Women In GIS: Stephanie Routh

By Directions Staff

What is your position at the City of Phoenix?

I am currently employed by the Information Technology Department at the City of Phoenix as a Lead Applications Analyst/Programmer, Project Leader in charge of GIS Desktop applications (wheeew, long title).

Stephanie Routh
I have been with the City of Phoenix for 4 years.I was actually forced into being a project leader because of the high attrition rate in the GIS Division at the City.If you stay long enough, you get to move up the ladder because you are the only one who knows what is going on and what systems are where. Seriously, the Information Technology Department restructured how they wanted to deliver GIS applications.With my interest in software design and engineering principles, I was a good candidate for heading up the group that would deliver GIS applications to city employees' desktops.

Before this, I worked for a private company that made GIS software for the electrical utility industry.Before that I was an intern for the Ohio EPA, Division of Surface Water, Water Quality.

The Ohio EPA was where I first learned about the use of GIS for business operations.I liked it so much, they let me stay on as an intern for 2 years getting my fingers into everything from data conversion and documentation, functional requirements studies, and GIS analysis.Of course they got cheap labor out of it, and I think I locked up their GIS systems, deleted files, left run away processes, and generally destroyed their GIS databases quite a few times before actually figuring out what I was doing.Hey, what's a good intern for anyway?

What is your background?

MA Geography - the Ohio State University
BA Geology - the Ohio State University
BA Anthropology - the Ohio State University

I have also completed the core introductory GIS courses from the NCGIA at the University of California at Santa Barbara, CA.

In order to keep current in the field of GIS, I take training courses from ESRI for their product line, read trade magazines, participate in on-line discussion lists, attend conferences, and network with other GIS professionals to find out what they are doing in the industry.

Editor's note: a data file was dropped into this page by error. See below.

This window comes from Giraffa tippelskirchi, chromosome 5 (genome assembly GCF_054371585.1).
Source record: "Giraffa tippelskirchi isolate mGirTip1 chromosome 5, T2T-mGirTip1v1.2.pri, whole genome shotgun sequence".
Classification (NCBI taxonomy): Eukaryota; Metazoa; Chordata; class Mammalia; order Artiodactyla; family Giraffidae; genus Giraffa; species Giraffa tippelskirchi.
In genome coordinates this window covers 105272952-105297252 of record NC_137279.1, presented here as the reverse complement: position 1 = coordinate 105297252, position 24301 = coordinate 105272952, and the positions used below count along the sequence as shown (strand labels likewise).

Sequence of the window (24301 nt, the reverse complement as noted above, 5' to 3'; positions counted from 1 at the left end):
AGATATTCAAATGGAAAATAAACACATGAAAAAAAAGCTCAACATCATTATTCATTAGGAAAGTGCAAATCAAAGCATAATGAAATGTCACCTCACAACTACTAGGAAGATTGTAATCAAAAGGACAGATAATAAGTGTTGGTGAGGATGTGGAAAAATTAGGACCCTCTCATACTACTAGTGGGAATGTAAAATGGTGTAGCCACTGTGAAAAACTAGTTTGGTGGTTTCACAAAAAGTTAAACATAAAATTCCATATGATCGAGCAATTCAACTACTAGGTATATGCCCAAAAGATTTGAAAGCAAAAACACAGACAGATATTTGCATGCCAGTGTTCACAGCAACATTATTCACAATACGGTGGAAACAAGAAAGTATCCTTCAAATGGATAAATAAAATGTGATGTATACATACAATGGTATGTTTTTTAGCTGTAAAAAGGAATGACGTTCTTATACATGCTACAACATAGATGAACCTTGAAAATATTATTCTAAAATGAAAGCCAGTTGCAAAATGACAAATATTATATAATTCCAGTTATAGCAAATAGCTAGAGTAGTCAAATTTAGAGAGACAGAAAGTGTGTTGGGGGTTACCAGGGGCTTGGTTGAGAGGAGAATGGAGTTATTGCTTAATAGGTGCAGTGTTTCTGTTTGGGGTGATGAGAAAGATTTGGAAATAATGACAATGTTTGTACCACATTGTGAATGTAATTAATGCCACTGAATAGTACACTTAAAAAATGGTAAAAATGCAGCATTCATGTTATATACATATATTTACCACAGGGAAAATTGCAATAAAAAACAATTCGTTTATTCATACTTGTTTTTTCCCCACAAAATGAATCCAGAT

I actually am a second generation GIS analyst.My father also does Geography and GIS.

Would you recommend GIS to other women?

Absolutely.Where I currently work, there are 12 GIS professionals, 8 of us are women.But this is local government.My experience in the private sector is that women in GIS still seem to be in the minority, especially in programming and analysis areas.

Government still seems to be the most friendly to hiring women as most employees are hired at the same pay levels for a specific job title.For me, I have found that a good education goes in my favor whether it is accredited GIS courses or continuing education from GIS vendors. Employers respect a desire to learn and keep abreast of current technology no matter what the gender of the person applying for a position.

What is the accomplishment of which you are most proud.

I manage a software application for the City of Phoenix that several hundred people use in their business activities. New users go through a training session and learn to use GIS in about 2 hours.We manage this product like a regular application in the software industry with periodic releases, patches, FAQ's, and release letters and notes. After a particularly dramatic version of the release of the software I went to quietly sit in the back of the training room to watch the first group of new users being trained on the new version of the application.I can't tell you how thrilling it was to hear these new customers say what features they liked or where they thought something was really cool or how much better and quicker they will be able to do their job because this product is available.That experience really made my day We had t-shirts made up for our development team showing how proud we were of our software product (plus we have a really nice looking logo).